Wireless Generation: Technology improving education
Denver is the home of the Donnell-Kay Foundation, which is dedicated to improving public education and driving school reform (and a Keeping Pace sponsor). Each month, I look forward to their “Hot Lunch” series, which brings in a terrific speaker doing great work in education. There are so many people, schools, and organizations doing innovative work around the country, and the discussions that happen among educators, policy makers and interested community members each month reminds me why I do what I do. We had the pleasure of hearing from Larry Berger, the CEO of Wireless Generation, this past week. The title of his talk was, "Google Fast. Apple Simple. 4 big ideas that will be shaping the future of education technology.” Wireless Generation is one of the companies mentioned in Keeping Pace 2010 in the K-12 Online Learning Marketplace graphic, so I was excited to learn more about them.
Blended learning done right integrates technology into the classroom in ways that strengthen the educational process. It is not an add-on like the computer classes I took in elementary school, but rather a different—and ideally improved—way of teaching and learning. These four ideas accomplish just that.
1. Mapping: Technology gives us better ways to understand how standards are linked and how skills are linked, thereby giving us more insight into how students learn. Wireless Generation has mapped the Common Core standards, as well as some state standards.
2. Unbundling: Just like iTunes unbundled songs so you don’t have to buy a whole album just to get to that one great song, technology allows us to unbundle lessons from giant textbooks. Wireless Generation powers School of One in New York City. Each day, students receive their own “customized playlist” of lessons individualized for what that student needs to learn next. Does she need to spend more time on a lesson from yesterday that her classmate mastered? Or is she ready to move ahead to the next concept?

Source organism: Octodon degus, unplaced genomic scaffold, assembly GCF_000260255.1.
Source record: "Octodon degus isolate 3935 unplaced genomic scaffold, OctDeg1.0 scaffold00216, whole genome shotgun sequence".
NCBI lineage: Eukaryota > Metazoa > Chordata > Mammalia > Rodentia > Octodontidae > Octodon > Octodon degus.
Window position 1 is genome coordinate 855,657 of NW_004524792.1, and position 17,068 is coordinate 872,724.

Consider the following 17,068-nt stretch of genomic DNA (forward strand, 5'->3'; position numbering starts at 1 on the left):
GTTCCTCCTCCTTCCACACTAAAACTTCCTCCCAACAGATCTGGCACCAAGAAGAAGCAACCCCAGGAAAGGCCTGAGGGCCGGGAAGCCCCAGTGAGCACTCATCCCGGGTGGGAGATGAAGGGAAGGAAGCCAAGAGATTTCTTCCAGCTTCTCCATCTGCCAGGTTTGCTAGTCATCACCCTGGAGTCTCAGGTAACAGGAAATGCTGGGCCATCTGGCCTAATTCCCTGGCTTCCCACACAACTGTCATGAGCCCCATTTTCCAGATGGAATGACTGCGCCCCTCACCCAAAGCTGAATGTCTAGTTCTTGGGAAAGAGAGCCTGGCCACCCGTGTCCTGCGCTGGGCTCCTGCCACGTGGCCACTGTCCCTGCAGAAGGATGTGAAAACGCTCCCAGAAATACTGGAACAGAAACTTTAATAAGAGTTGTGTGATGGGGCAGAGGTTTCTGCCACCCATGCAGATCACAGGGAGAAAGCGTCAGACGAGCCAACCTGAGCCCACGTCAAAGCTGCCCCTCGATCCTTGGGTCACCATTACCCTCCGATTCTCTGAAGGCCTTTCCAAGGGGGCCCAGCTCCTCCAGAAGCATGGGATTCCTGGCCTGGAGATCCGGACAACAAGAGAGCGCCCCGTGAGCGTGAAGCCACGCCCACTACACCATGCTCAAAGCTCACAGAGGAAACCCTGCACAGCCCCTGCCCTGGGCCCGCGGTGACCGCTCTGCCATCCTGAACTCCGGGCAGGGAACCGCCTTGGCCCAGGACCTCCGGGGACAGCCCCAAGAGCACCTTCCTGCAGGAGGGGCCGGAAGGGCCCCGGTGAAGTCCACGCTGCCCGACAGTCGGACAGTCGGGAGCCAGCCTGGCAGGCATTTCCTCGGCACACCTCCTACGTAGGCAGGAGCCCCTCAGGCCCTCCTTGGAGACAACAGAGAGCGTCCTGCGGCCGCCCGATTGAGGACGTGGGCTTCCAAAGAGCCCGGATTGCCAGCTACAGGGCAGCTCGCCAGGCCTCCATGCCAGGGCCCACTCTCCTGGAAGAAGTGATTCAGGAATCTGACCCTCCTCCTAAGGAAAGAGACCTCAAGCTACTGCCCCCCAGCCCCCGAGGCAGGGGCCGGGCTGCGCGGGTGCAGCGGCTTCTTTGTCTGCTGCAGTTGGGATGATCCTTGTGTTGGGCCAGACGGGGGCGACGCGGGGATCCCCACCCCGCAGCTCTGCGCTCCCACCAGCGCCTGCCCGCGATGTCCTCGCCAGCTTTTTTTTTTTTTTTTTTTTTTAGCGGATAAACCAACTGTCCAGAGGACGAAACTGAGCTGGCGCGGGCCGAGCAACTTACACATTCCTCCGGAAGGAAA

3. Algorithms: Technology now gives us the ability to use data, as opposed to anecdotes, to figure out what works. Wireless Generation has a database of how 4 million students have learned to read using their software. A grade (C+) doesn't indicate an achievement level, because your C+ could be very different from my C+, so it is important to know what each of us does and does not understand. Mr. Berger noted an interesting example: students confuse the letters d and b. Is it better to teach them at the same time, comparing and contrasting the letters? Or to teach them separately, allowing the student to master each one individually? Wireless Generation can now deploy lessons for each concept to separate groups of teachers and monitor the returns to see what works best.
4. Social Networking: Just as social networks have transformed personal relationships, they have the potential to transform professional relationships and advance professional skills. A social network allows teachers to ask for great lessons, post great lessons, and rate each other’s lessons. Once a teacher finds a great lesson or a teacher with a classroom similar to her own, she can “follow” that teacher. Teachers skilled in lesson planning and professional development will earn “likes” and “followers” that could potentially influence performance pay or career path.
It is technologies such as these that give blended learning the potential to truly transform teaching and learning, not distract from it. We are still in the very early stages of implementing blended learning, and already there are quite a few companies in addition to Wireless Generation that are applying similar ideas. We look forward to seeing and reporting on published results tracking student outcomes.